Posted: Tuesday February 1, 2005 1:47PM; Updated: Tuesday February 1, 2005 5:00PM
Notre Dame's Jacqueline Batteast shoots over UConn's Nicole Wolff in Sunday's win in Storrs.
Allow me to preface this column by reminding you (and me) that the University of Connecticut women have won four of the last five national championships. They've been to five consecutive Final Fours. Which means, yes, I'm about to lay the hammer down on them, but only because head coach Geno Auriemma and his inveterate staff (Chris Dailey, Jamelle Elliott and Tanya Cardoza, all of whom have been in Storrs for at least eight seasons) have set the bar so high in the first place.
Besides, if I announced that I was devoting an entire column to one of those ubiquitous feel-good women's hoops stories ("born without a forehead, Sherry McTinklefeather still manages to average a double-double for ShinyHappy State"), you'd already be typing in the URL for pickthehottie.com (oh, don't think I don't know; frankly, you disgust me).
Yes, it's difficult for me to be dispassionate when it comes to UConn. I spent an entire season with the Huskies in 2000-01 for a book that I wrote entitled The Same River Twice (it's now available in your grocer's freezer ... or perhaps Amazon). That and the fact that their most famous alumna (Rebecca Lobo) married a good friend of mine (Steve Rushin), thereby rescuing him a lifetime diet of Domino's Pizza and an interminable future of late nights at The Emerald Inn with SI writer-reporter Mark Beech and myself, compiling lists such as "Sports terms that sound dirty but aren't" ("toeing the rubber", "lighting the lamp", etc.).
Anyway, on Sunday the UConn women lost their first home Big East regular-season conference game in nearly 12 years as Notre Dame defeated the Huskies 65-59. UConn had gone 112 games without a regular-season Big East loss at either Gampel Pavilion or the Hartford Civic Center (HCC). Astute followers of the women's game will remember that UConn did lose at the HCC just last March to conference-foe Boston College. That, however, was in the Big East tournament semifinals, and thus technically not a home game. Sunday's defeat was UConn's first at on-campus Gampel Pavilion in 55 games (nearly four seasons), that being a one-point loss to Tennessee in 2001.
Afterward Auriemma, the king of candor, explained why UConn, which lost five games total the previous three seasons, has already lost its fifth of this one. "Our guards are not good and today we were exposed," he said.
That's true. Here's what this avid Husky observer sees:
1. An absolute absence of a fast break. The Huskies of Jen Rizzotti, Rita Williams, Sue Bird and Diana Taurasi ran ceaselessly. Those four point guards were also outstanding when it came to forcing turnovers, which catalyze fast breaks, which lead to easy and demoralizing buckets. No one was better at this, by the way, than Bird.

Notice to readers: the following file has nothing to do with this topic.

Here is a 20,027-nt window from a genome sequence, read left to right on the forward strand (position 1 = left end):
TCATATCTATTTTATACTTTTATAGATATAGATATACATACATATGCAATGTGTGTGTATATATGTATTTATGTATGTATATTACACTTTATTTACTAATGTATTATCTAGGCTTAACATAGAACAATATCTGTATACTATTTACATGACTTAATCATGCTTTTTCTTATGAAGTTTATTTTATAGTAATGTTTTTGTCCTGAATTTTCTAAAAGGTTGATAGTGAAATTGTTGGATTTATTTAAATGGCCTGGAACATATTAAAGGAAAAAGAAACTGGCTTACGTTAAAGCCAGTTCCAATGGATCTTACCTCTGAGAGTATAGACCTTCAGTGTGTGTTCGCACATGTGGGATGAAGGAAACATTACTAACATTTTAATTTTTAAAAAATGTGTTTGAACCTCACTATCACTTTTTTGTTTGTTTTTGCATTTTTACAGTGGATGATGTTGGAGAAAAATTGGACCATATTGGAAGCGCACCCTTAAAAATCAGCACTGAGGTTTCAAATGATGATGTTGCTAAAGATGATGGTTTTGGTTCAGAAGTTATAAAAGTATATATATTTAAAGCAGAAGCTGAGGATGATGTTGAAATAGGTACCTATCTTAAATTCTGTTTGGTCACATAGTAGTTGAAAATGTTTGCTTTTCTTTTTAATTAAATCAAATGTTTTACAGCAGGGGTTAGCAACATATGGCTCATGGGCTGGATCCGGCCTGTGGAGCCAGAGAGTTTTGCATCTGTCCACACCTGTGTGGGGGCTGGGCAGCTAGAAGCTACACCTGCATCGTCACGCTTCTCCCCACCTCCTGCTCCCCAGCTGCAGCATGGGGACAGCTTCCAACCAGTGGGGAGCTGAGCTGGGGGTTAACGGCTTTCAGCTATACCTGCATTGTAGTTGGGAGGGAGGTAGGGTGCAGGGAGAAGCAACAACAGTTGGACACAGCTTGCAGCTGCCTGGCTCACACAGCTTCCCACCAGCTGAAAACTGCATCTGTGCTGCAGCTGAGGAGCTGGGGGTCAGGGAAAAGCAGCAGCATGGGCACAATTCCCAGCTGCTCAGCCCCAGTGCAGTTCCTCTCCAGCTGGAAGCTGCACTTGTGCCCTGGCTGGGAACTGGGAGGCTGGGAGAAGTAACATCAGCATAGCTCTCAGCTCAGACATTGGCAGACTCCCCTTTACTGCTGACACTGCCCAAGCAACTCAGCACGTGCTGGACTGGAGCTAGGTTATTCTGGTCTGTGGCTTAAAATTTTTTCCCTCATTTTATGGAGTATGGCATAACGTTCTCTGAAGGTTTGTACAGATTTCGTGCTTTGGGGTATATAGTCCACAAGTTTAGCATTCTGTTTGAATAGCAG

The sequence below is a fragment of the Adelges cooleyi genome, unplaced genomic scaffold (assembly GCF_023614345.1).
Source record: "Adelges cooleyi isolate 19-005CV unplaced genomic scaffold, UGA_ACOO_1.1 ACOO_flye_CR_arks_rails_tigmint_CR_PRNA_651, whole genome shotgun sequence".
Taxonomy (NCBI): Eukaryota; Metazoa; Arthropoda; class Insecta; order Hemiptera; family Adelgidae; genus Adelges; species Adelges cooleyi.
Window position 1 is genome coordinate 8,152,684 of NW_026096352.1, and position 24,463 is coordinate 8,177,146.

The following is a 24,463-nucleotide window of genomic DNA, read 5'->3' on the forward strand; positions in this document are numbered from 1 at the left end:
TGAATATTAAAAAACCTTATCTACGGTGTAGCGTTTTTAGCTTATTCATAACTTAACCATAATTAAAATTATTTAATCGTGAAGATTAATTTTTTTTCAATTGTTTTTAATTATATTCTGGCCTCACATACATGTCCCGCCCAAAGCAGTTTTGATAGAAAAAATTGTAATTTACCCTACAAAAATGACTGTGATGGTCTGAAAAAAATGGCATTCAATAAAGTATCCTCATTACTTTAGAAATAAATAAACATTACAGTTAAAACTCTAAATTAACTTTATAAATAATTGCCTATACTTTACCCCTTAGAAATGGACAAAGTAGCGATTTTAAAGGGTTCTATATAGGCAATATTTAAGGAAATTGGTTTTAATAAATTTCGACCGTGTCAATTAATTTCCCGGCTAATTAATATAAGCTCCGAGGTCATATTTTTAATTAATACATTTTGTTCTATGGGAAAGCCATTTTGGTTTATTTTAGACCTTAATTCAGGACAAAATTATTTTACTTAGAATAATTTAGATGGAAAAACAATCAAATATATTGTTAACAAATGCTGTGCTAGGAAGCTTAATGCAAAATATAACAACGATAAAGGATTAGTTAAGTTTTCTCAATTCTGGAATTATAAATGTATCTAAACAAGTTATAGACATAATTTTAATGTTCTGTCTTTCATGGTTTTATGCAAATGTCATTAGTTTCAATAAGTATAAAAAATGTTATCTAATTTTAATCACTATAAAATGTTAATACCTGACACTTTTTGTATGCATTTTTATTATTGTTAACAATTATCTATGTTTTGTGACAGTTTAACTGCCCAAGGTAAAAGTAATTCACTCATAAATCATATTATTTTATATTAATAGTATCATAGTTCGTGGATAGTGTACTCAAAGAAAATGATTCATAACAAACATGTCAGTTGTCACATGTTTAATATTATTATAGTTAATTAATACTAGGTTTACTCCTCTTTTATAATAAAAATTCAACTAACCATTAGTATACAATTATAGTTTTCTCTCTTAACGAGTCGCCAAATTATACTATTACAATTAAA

2. An absence of anyone who can break a defender down off the dribble. Again, Auriemma has been blessed with some of the best point guards to play women's hoops over the past dozen years (see the aforementioned foursome). This year he has nobody.
3. Players who, while gifted offensively, do not complement one another in a half-court set. Junior wing Ann Strother buried seven 3s Sunday and had 25 points. Freshman Charde Houston had 25 points versus Texas earlier this month. Junior Barbara Turner, who lit up Notre Dame for that many as a frosh two years ago, is capable of a big game. Turner, who does not start, is the Huskies' leading scorer. Yet you put them all on the court together in a half-court set and they don't seem to make one another better. UConn doesn't seem to get easy baskets this year, which has long been a trademark of the Huskies.
4. Role players overextending themselves. Ashley Battle and Jessica Moore, both fifth-year seniors, are outstanding hustlers and defenders (as well as being wonderful people off the court). However, the former is not a natural 3-point shooter and the latter is less than money from the elbow. Both attempted too many shots outside their range in the late minutes of Sunday's game, and it sank the Huskies.
UConn, which went 143 months without suffering a regular-season Big East home loss (last time: Feb. 27, 1993, a 64-62 defeat to Georgetown), may go just four days before falling victim again. Next up: No. 9 Rutgers on Feb. 3, which has already knocked off four schools in the top-15 this winter.